Can I use a flash unit to cure ink?
Many of our customers ask us this question as well, and Printwear Magazine readers also recently asked the same question.
Here is Kieth Stevens’ response:
The rule of thumb for curing plastisol ink is basically that the ink needs to reach 320º F for at least one minute. A flash unit is meant to cure only the uppermost layer of the ink so that a printer can print another layer of color without smearing the one underneath.
To illustrate further, imagine the ink layer as cake batter and the flash unit as a broiler. If the “cake” is supposed to bake for one hour in the oven but is instead broiled for 15 minutes, the top of the cake would be dark or charred, but the bottom of the cake would still be liquid.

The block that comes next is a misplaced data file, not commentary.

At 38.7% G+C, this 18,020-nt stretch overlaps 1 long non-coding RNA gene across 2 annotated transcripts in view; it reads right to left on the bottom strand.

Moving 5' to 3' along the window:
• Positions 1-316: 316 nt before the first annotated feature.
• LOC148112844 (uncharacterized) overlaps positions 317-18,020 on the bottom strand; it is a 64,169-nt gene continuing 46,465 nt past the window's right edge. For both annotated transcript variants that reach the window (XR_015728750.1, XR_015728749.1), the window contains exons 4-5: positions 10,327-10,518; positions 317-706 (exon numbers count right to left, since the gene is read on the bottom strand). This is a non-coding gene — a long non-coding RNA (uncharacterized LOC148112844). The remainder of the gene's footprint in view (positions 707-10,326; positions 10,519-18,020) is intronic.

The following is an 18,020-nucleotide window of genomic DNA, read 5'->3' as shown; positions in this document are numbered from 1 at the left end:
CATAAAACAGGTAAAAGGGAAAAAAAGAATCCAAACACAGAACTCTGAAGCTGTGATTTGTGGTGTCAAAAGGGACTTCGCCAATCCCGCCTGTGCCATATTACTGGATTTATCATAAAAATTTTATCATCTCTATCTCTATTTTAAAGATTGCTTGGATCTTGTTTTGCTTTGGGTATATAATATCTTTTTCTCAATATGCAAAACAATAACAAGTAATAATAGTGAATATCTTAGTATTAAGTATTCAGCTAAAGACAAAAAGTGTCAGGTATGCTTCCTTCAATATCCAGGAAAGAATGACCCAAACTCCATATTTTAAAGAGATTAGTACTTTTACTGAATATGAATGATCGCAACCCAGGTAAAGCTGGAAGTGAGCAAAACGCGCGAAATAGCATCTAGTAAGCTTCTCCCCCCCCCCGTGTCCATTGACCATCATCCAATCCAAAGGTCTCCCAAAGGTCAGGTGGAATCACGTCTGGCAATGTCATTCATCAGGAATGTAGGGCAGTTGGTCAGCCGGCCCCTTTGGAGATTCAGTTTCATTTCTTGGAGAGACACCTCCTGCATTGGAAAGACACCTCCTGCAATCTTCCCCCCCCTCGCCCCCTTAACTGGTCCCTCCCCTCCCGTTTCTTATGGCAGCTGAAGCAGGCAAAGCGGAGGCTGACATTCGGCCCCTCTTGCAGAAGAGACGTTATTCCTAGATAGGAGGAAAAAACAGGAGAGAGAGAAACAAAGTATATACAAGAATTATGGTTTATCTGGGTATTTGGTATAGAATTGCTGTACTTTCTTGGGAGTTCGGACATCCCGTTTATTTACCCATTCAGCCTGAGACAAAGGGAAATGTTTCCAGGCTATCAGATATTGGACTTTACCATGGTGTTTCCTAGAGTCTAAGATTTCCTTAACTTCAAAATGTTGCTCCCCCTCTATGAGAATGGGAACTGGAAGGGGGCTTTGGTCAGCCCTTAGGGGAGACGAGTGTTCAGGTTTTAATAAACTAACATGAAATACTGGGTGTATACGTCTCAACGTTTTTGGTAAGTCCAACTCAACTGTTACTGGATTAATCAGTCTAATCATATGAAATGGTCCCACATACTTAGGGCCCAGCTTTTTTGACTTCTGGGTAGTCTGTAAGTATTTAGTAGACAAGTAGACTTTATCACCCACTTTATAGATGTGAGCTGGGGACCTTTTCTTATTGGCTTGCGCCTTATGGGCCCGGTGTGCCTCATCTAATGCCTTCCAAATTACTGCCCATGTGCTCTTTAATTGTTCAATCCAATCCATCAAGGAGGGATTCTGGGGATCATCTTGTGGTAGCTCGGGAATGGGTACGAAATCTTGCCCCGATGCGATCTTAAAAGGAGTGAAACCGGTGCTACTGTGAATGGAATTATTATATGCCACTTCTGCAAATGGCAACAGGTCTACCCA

Similarly, the ink may seem to be “dry” after being flashed for 15 seconds, but the underlying layer is not yet cured and bonded to the fabric, so when the shirt is washed, the ink may also wash off.
Thus, cure the ink correctly—that is, in a dryer—rather than by using a flash unit.
Kieth Stevens is International Coatings’ Western Regional Sales Manager and has more than 34 years of screen printing experience.
International Coatings manufactures a complete line of phthalate-compliant screen printing inks, including a wide variety of whites, specialty inks, special effects inks, color matching systems, additives and reducers. For more information on our products, please visit our website at www.iccink.com.
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